Consultation document on risk management options for lead wheel weights: chapter 2
Lead is a naturally occurring element found in rock and soil, yet widespread anthropogenic use has resulted in an increase of exposure for Canadians. Lead is found in all environmental media, as well as in food and drinking water and some consumer products, and is linked to risks to human health and the environment. Lead is currently subject to numerous federal, provincial, territorial and industrial risk management initiatives. Lead is on the List of Toxic Substances of the Canadian Environmental Protection Act, 1999 (CEPA 1999).
Risks to human health include developmental, neurodevelopmental, neurodegenerative, cardiovascular, renal and reproductive effects. Known environmental hazards include toxicity to birds, fish and crustaceans in the water column, benthic invertebrates in sediments as well as plants and earthworms in soil. An assessment of the most current scientific information on lead was undertaken by Health Canada in the Final Human Health State of the Science Report on Lead, which was published in February 2013. The State of Science Report determined that:
- Canadians are exposed to lead through food, drinking water, air, dust, soil and consumer products;
- Although blood lead levels have declined significantly over the last 30 years, lead is still widely detected in Canadians; and
- Health effects are observed at levels below the current Canadian blood intervention level of 10 μg/dL.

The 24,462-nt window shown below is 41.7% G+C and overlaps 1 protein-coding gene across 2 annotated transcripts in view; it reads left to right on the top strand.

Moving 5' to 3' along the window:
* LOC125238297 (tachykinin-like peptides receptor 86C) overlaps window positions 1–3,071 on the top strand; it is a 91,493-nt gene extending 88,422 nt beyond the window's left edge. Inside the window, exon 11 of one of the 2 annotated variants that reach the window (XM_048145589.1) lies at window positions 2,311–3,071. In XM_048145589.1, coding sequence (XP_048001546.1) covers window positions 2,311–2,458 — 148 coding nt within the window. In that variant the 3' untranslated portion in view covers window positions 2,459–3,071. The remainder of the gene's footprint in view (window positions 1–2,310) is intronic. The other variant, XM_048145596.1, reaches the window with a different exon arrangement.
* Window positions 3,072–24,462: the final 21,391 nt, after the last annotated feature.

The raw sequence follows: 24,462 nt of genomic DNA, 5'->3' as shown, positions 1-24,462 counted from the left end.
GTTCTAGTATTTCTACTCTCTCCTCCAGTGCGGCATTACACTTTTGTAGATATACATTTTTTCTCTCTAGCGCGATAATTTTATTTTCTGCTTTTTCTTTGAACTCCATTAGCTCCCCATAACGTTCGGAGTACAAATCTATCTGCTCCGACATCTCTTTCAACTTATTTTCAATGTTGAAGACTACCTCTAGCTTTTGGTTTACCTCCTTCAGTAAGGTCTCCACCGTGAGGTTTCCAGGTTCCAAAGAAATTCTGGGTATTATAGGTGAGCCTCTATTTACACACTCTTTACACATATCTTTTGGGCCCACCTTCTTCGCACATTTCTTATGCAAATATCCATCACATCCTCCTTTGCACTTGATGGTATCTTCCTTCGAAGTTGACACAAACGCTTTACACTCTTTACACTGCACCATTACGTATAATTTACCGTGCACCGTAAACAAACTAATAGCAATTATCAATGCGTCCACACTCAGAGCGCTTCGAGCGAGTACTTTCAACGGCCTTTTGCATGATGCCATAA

In February 2013, Health Canada published a Risk Management Strategy for Lead, which outlined the current and planned control actions for lead. Under the Strategy, the Government of Canada has committed to further reducing lead exposure to the greatest extent practicable, by strengthening current efforts in priority areas identified in the Strategy. In order to achieve this objective, the Government of Canada intends to focus efforts and resources on reducing lead exposure in areas that will make the greatest difference for population health over the long term.
One of the priority areas is the release of lead from consumer products such as wheel weights. For this specific consumer product, the Government of Canada has committed “To investigate the need for actions to encourage the use of alternatives to lead wheel weights in Canada.”
The proposed risk management options for lead wheel weights intend to fulfill this commitment by encouraging the use of alternatives in conjunction with a gradual phase-out of lead wheel weights in the Canadian market.
Report a problem or mistake on this page
- Date modified: